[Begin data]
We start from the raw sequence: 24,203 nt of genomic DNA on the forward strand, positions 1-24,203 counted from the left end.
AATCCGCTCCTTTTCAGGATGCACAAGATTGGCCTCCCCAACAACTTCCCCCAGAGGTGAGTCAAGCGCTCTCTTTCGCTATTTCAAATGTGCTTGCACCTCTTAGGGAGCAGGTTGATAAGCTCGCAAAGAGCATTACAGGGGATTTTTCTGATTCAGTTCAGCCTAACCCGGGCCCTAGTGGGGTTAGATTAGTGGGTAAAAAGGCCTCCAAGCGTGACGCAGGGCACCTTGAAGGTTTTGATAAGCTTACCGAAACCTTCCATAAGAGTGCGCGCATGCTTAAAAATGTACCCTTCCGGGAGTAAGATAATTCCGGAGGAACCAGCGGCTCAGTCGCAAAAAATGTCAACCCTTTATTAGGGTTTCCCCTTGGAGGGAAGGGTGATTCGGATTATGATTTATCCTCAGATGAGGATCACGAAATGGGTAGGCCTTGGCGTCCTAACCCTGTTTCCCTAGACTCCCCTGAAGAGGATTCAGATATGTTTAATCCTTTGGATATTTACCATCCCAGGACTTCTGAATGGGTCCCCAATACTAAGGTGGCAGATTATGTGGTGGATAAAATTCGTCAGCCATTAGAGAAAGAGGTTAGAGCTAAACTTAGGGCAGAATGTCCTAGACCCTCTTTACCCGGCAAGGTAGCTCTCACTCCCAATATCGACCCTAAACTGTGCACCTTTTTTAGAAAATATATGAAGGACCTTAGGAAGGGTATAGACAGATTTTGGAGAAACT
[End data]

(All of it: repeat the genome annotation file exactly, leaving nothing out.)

We start from the raw sequence: 24,203 nt of genomic DNA on the forward strand, positions 1-24,203 counted from the left end.
AATCCGCTCCTTTTCAGGATGCACAAGATTGGCCTCCCCAACAACTTCCCCCAGAGGTGAGTCAAGCGCTCTCTTTCGCTATTTCAAATGTGCTTGCACCTCTTAGGGAGCAGGTTGATAAGCTCGCAAAGAGCATTACAGGGGATTTTTCTGATTCAGTTCAGCCTAACCCGGGCCCTAGTGGGGTTAGATTAGTGGGTAAAAAGGCCTCCAAGCGTGACGCAGGGCACCTTGAAGGTTTTGATAAGCTTACCGAAACCTTCCATAAGAGTGCGCGCATGCTTAAAAATGTACCCTTCCGGGAGTAAGATAATTCCGGAGGAACCAGCGGCTCAGTCGCAAAAAATGTCAACCCTTTATTAGGGTTTCCCCTTGGAGGGAAGGGTGATTCGGATTATGATTTATCCTCAGATGAGGATCACGAAATGGGTAGGCCTTGGCGTCCTAACCCTGTTTCCCTAGACTCCCCTGAAGAGGATTCAGATATGTTTAATCCTTTGGATATTTACCATCCCAGGACTTCTGAATGGGTCCCCAATACTAAGGTGGCAGATTATGTGGTGGATAAAATTCGTCAGCCATTAGAGAAAGAGGTTAGAGCTAAACTTAGGGCAGAATGTCCTAGACCCTCTTTACCCGGCAAGGTAGCTCTCACTCCCAATATCGACCCTAAACTGTGCACCTTTTTTAGAAAATATATGAAGGACCTTAGGAAGGGTATAGACAGATTTTGGAGAAACT